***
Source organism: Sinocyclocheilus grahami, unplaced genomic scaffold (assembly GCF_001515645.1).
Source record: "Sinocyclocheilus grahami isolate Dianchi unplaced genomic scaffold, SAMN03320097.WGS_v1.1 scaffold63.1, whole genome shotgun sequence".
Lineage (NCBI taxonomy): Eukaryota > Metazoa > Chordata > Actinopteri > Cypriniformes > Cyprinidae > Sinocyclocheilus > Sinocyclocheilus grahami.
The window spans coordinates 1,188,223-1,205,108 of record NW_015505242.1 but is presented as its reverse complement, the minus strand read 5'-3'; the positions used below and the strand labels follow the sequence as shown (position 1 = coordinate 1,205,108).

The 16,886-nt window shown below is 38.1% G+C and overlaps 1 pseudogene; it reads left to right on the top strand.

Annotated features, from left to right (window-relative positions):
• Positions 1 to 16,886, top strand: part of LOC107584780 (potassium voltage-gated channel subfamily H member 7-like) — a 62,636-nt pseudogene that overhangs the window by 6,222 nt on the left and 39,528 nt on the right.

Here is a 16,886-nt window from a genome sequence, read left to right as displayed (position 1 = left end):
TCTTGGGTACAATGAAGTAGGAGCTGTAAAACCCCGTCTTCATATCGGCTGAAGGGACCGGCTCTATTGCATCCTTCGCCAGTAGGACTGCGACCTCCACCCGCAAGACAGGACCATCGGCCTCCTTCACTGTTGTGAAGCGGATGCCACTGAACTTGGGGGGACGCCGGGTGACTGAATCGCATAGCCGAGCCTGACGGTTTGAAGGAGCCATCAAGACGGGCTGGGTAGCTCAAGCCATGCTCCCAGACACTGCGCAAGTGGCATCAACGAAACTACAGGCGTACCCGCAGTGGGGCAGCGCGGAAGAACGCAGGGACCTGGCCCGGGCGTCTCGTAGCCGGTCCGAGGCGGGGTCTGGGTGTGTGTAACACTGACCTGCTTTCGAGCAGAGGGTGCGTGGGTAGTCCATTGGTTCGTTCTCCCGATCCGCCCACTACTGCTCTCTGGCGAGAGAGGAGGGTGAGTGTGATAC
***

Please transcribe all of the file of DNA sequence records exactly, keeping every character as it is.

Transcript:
Source organism: Sinocyclocheilus grahami, unplaced genomic scaffold (assembly GCF_001515645.1).
Source record: "Sinocyclocheilus grahami isolate Dianchi unplaced genomic scaffold, SAMN03320097.WGS_v1.1 scaffold63.1, whole genome shotgun sequence".
Lineage (NCBI taxonomy): Eukaryota > Metazoa > Chordata > Actinopteri > Cypriniformes > Cyprinidae > Sinocyclocheilus > Sinocyclocheilus grahami.
The window spans coordinates 1,188,223-1,205,108 of record NW_015505242.1 but is presented as its reverse complement, the minus strand read 5'-3'; the positions used below and the strand labels follow the sequence as shown (position 1 = coordinate 1,205,108).

The 16,886-nt window shown below is 38.1% G+C and overlaps 1 pseudogene; it reads left to right on the top strand.

Annotated features, from left to right (window-relative positions):
• Positions 1 to 16,886, top strand: part of LOC107584780 (potassium voltage-gated channel subfamily H member 7-like) — a 62,636-nt pseudogene that overhangs the window by 6,222 nt on the left and 39,528 nt on the right.

Here is a 16,886-nt window from a genome sequence, read left to right as displayed (position 1 = left end):
TCTTGGGTACAATGAAGTAGGAGCTGTAAAACCCCGTCTTCATATCGGCTGAAGGGACCGGCTCTATTGCATCCTTCGCCAGTAGGACTGCGACCTCCACCCGCAAGACAGGACCATCGGCCTCCTTCACTGTTGTGAAGCGGATGCCACTGAACTTGGGGGGACGCCGGGTGACTGAATCGCATAGCCGAGCCTGACGGTTTGAAGGAGCCATCAAGACGGGCTGGGTAGCTCAAGCCATGCTCCCAGACACTGCGCAAGTGGCATCAACGAAACTACAGGCGTACCCGCAGTGGGGCAGCGCGGAAGAACGCAGGGACCTGGCCCGGGCGTCTCGTAGCCGGTCCGAGGCGGGGTCTGGGTGTGTGTAACACTGACCTGCTTTCGAGCAGAGGGTGCGTGGGTAGTCCATTGGTTCGTTCTCCCGATCCGCCCACTACTGCTCTCTGGCGAGAGAGGAGGGTGAGTGTGATAC